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In the past, I used to say "Herbs", then I was corrected and told that the "H" is muted and one should say "Erbs". Watching some video, the instructor keeps saying "Herbs". What is the right pronunciation?

3 Answers 3

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It's pronounced both ways. NOAD gives this:

herb |(h)ərb|

The parenthetical h indicates that it may be aspirated or omitted.

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  • Somehow people believe statistics, but popularity doesn't necessarily mean it's right
    – Thursagen
    Commented May 15, 2011 at 5:48
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    @Third Idiot: the established pronunciations in both the U.S. and the U.K. (these are different) are prevalent enough that most people would insist that the other pronunciation is incorrect. So no /h/ is correct in the U.S. and with /h/ is correct in England. Commented May 15, 2011 at 15:55
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    No /h/ is definitely the way to do it in Jamaica. :)
    – boehj
    Commented May 15, 2011 at 19:57
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    The comedian Eddie Izzard has something to say about this; I believe that's become one of his more iconic lines.
    – J.R.
    Commented May 22, 2012 at 10:14
  • "Language" Sketch from "Dressed to Kill" by Eddie Izzard, the link posted by J.R. above is "dead". youtube.com/watch?v=FXBHY7uco0Y
    – Mari-Lou A
    Commented Oct 28, 2018 at 13:56
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The American pronuncation is usually /ərb/ without the h, while the British pronunciation is usually /hɜː(r)b/ with the h, but maybe without the r. It was formerly pronounced without the h in the U.K; the British author E. Nesbit used "an herb" in her book The Wonderful Garden (1911), probably indicating that she pronounced it without the h.

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    The American pronunciation of herb- in combining forms varies. From Google Ngrams, the American Heritage Dictionary, and my gut feeling, I would say that you should not pronounce the 'h' in herbage and herbal, but that it's usually pronounced in herbarium, herbicide, herbivore, and herbaceous. Commented Jun 4, 2011 at 14:37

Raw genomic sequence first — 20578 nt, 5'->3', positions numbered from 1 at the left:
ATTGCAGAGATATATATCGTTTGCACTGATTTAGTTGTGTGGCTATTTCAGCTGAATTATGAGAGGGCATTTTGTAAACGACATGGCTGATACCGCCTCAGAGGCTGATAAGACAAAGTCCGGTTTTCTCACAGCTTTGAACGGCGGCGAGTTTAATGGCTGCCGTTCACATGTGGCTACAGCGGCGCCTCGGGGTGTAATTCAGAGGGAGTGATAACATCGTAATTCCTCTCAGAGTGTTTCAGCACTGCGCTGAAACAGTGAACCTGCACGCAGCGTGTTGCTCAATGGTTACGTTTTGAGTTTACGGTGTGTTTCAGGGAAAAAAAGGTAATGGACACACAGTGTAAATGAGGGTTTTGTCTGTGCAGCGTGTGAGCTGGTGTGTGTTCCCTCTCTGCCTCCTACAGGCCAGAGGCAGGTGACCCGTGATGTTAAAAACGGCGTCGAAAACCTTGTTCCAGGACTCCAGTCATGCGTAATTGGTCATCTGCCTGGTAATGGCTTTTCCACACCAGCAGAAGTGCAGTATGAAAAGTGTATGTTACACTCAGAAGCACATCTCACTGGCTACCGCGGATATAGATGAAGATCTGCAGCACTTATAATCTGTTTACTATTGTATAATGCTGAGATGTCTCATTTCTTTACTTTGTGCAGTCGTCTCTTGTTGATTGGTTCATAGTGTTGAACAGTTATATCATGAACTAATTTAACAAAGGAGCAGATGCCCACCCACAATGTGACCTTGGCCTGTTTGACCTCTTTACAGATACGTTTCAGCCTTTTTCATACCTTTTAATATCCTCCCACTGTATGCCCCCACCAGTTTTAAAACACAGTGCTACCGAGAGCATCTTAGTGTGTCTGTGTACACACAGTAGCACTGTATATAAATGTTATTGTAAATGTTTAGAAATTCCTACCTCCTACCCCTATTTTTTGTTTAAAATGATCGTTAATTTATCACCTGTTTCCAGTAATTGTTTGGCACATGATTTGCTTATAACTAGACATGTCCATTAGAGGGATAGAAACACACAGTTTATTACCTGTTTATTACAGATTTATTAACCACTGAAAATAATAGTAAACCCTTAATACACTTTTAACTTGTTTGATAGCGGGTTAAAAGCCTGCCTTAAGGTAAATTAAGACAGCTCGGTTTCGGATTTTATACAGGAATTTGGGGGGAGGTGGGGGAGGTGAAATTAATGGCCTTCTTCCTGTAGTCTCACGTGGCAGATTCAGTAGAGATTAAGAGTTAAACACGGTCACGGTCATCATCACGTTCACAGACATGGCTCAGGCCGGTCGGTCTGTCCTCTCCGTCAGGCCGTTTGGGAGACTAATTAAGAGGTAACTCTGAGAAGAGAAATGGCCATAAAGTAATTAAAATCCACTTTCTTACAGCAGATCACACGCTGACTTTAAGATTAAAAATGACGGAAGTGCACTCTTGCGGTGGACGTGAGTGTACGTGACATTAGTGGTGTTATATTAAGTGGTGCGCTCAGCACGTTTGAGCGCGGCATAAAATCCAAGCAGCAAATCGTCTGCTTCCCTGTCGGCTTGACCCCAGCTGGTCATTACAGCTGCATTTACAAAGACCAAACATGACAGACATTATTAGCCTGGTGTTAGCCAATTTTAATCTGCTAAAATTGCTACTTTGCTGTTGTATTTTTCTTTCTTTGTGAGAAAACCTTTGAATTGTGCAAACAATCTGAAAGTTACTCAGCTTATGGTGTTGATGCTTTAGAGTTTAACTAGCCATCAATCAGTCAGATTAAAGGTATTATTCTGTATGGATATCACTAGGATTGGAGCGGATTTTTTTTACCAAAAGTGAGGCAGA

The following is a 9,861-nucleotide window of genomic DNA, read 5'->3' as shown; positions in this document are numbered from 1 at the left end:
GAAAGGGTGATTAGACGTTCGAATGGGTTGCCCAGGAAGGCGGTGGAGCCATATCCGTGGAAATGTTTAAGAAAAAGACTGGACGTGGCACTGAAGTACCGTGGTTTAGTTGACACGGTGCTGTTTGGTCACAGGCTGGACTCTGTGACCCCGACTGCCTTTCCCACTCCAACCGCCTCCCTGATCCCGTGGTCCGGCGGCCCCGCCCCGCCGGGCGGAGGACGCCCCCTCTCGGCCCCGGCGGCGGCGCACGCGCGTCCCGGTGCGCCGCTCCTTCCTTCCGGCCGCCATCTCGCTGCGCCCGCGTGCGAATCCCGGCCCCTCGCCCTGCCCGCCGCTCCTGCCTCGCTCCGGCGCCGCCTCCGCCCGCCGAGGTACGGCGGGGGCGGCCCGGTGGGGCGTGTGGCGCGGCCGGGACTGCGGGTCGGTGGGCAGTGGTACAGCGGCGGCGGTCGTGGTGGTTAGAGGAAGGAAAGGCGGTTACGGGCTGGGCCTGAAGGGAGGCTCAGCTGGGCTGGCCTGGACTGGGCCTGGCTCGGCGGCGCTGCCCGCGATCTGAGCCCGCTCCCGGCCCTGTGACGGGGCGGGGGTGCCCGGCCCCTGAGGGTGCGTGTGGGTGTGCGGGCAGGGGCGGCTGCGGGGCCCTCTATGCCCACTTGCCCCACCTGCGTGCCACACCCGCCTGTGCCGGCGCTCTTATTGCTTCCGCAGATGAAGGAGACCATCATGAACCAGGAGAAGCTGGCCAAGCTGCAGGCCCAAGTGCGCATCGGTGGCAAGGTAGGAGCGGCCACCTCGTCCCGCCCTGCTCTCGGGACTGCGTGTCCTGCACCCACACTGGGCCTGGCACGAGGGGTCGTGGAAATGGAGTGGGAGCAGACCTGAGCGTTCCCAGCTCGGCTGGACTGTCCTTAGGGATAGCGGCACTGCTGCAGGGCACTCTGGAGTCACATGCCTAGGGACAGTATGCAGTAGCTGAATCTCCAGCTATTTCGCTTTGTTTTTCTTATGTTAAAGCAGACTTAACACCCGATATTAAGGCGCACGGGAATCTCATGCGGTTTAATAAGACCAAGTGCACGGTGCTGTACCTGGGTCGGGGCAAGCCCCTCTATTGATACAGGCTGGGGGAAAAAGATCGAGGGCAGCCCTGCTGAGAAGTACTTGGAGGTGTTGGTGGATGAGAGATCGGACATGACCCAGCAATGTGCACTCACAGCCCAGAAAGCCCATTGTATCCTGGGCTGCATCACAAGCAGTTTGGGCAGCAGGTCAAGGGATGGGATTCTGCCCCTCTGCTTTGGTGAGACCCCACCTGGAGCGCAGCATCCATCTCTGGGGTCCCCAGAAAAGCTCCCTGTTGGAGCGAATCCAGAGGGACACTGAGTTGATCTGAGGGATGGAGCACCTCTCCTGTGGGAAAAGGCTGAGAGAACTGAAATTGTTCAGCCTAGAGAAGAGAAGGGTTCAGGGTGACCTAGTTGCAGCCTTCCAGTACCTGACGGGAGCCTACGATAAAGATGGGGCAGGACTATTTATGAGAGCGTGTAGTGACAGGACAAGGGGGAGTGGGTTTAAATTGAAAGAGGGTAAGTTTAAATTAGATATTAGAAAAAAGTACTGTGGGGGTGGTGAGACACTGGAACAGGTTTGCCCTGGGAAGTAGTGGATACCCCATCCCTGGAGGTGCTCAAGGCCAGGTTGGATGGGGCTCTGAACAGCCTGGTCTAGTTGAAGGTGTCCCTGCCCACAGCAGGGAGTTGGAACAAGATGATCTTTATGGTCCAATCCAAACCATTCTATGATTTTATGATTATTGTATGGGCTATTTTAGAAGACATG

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    Shor, I would pronounce the h in none of your example words, and generally would be surprised to hear any American English speaker say those words with an h, American dictionaries’ pronunciation guides notwithstanding.
    – nohat
    Commented Jan 31, 2012 at 7:37
  • @nohat: Compare the frequencies of "a herbal tea", "an herbal tea", "a herbicide" and "an herbicide" in this Ngram for American English. Certainly "an herbicide" is not uncommon enough to be called incorrect, but "a herbicide" is more frequent. Commented Jan 31, 2012 at 10:29
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    It does for one-syllable words. Commented Jan 27, 2013 at 14:12
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    All this time and nobody has suggested "oibz". I'm proud of you guys.
    – Mr Lister
    Commented Jan 23, 2014 at 17:50
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What is the right pronunciation?

That depends on which English, you speak. It is one of the many differences American English has from British forms of English. The h is not pronounced by Americans. It is pronounced by English (and other British) people. This page http://dictionary.cambridge.org/dictionary/british/herb?q=herb , demonstrates it.

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